Mr. Jackson if You’re Nasty

10 Jul

Seth: No, I’m not talking about our pale, plastic surgery loving neighborhood (alleged) child predator. I’m talking about Jesse Jackson. Yes, Jesse Jackson of Civil Rights fame, the man who ran twice for the Democratic nomination in the 80s. Rainbow/PUSH Coalition Jesse Jackson. Had a baby by a different woman Jesse Jackson. Anyway, hopefully you all know what he’s done, if not, check out the story over on I ran across an article on The Root (complete article can be found here) that looks beyond Mr. Jackson’s comments as those coming from simply “an old fool who doesn’t know how to act” and examines how Black America isn’t really prepared for this moment. Some excerpts:

But in a deeper sense, his stunningly inappropriate comments symbolize the social, political and psychological vertigo that all of us, and especially black Americans, are experiencing because of Obama’s success. We are all, including Obama, in a place we never really thought we would be, and it has knocked us off our feet. We don’t know how to act. We don’t have a plan. We’re searching for our equilibrium. And until we regain our footing, we can expect all sorts of bizarre behavior from people who ought to know better.

We haven’t really been in a place this confusing since 1954, when the NAACP’s crusade against segregation culminated in the Brown vs. Board decision and the walls came tumbling down. It’s fair to say that we were so focused on winning that fight that we weren’t prepared for the victory or its aftermath. We’ve spent nearly 60 years since then trying to figure out what kind of relationship we want to have with America and with each other. For the most part, we, like Jackson Sr., have seen ourselves as outsiders battling for justice and a seat at the table. Our default has been to protest. And while that mindset has served us well, it has, in a flash, been made damn near obsolete by the prospect, even the likelihood, that one of us may soon become the most powerful man in the world.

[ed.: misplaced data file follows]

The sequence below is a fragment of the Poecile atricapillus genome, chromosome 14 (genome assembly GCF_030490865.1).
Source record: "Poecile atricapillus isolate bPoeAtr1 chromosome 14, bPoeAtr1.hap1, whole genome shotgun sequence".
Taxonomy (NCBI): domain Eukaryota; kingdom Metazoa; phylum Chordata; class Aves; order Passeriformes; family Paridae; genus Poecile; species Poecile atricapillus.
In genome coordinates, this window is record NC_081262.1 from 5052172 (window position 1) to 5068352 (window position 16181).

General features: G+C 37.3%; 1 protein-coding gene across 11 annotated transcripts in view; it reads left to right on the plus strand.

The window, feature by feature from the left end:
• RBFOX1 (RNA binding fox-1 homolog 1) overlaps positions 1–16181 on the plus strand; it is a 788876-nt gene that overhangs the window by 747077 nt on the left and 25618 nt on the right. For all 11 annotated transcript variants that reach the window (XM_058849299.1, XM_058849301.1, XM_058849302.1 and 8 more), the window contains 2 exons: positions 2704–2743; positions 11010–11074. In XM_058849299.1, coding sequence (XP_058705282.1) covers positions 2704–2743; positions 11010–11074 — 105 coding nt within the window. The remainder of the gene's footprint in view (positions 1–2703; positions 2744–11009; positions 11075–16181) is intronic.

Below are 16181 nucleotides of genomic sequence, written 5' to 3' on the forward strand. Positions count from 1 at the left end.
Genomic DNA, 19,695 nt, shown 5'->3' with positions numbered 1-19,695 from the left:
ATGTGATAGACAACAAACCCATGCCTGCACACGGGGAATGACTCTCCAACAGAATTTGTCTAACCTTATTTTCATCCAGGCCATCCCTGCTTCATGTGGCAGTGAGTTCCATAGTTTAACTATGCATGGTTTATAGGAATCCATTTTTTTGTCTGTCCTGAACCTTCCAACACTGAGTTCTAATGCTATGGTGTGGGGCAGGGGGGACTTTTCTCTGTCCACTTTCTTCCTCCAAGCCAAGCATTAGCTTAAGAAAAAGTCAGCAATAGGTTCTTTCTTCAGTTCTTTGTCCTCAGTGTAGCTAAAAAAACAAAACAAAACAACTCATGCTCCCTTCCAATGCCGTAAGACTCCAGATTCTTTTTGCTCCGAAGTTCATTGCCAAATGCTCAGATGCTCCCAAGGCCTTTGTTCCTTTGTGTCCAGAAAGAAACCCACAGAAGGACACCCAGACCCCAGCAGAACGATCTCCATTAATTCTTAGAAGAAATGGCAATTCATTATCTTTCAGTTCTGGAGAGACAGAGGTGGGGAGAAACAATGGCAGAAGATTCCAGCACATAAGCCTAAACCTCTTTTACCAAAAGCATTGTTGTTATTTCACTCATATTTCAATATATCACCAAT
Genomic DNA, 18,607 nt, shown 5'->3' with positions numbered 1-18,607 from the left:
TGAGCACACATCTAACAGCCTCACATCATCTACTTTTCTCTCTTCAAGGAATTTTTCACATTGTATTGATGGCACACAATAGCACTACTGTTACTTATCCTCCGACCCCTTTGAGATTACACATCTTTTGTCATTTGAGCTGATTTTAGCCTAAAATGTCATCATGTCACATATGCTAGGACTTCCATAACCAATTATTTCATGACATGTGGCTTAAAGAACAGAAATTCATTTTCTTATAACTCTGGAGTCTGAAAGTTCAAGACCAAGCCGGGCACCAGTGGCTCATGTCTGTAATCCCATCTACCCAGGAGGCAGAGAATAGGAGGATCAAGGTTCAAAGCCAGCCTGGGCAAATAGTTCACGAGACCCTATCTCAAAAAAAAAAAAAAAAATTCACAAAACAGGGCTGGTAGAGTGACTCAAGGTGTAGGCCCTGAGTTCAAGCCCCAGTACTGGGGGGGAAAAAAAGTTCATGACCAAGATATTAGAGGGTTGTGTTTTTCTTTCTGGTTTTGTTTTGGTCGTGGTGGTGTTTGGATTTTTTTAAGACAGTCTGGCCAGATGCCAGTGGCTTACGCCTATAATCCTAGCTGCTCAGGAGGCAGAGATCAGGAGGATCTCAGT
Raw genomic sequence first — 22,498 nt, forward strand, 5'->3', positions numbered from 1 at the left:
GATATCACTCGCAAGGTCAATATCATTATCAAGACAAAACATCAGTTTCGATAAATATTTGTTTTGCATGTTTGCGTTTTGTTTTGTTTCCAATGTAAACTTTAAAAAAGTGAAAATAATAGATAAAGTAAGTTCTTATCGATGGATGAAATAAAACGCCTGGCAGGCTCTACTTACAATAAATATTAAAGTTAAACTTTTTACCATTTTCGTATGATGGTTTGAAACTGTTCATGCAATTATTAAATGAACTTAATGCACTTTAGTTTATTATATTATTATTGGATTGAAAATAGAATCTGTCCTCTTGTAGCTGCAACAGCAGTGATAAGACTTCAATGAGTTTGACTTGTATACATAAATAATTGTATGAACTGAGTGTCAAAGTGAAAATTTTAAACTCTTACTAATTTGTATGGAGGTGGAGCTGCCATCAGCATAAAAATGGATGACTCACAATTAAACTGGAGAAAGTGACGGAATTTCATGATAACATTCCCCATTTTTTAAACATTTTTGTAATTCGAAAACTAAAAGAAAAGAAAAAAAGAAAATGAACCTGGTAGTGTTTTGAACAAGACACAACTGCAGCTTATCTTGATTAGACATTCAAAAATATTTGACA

They [Obama’s comments on issues such as the FISA court, Second Amendment and more] represent the first stirrings of a new consensus that places more emphasis on a public discussion of personal responsibility than on protest…

He hasn’t said anything most of us haven’t heard or said at the dinner table. But now, because Obama is who he is, the whole world is listening in to the conversation.

The attention makes us uncomfortable and disoriented. So does the prospect that one of us might soon be in charge of trying to fix this mess instead of simply complaining about it.

We’re not really ready for the day when The Man becomes a black man.

Personally, I believe this is what happens in politics. Attacks can be even harsher when they come from friends who disagree and feel personally betrayed. Mr. Jackson could have made these comments one second and hugged Senator Obama the next. That’s politics. And this time it happened to get out in the open. On another note, the program he was on, Fox & Friends, is a quality Sunday morning show. Check it out one week.


2 Responses to “Mr. Jackson if You’re Nasty”

  1. jennifer February 21, 2011 at 7:40 pm #

    hello mr.jackson i am doing a project on you can you tell me about your life


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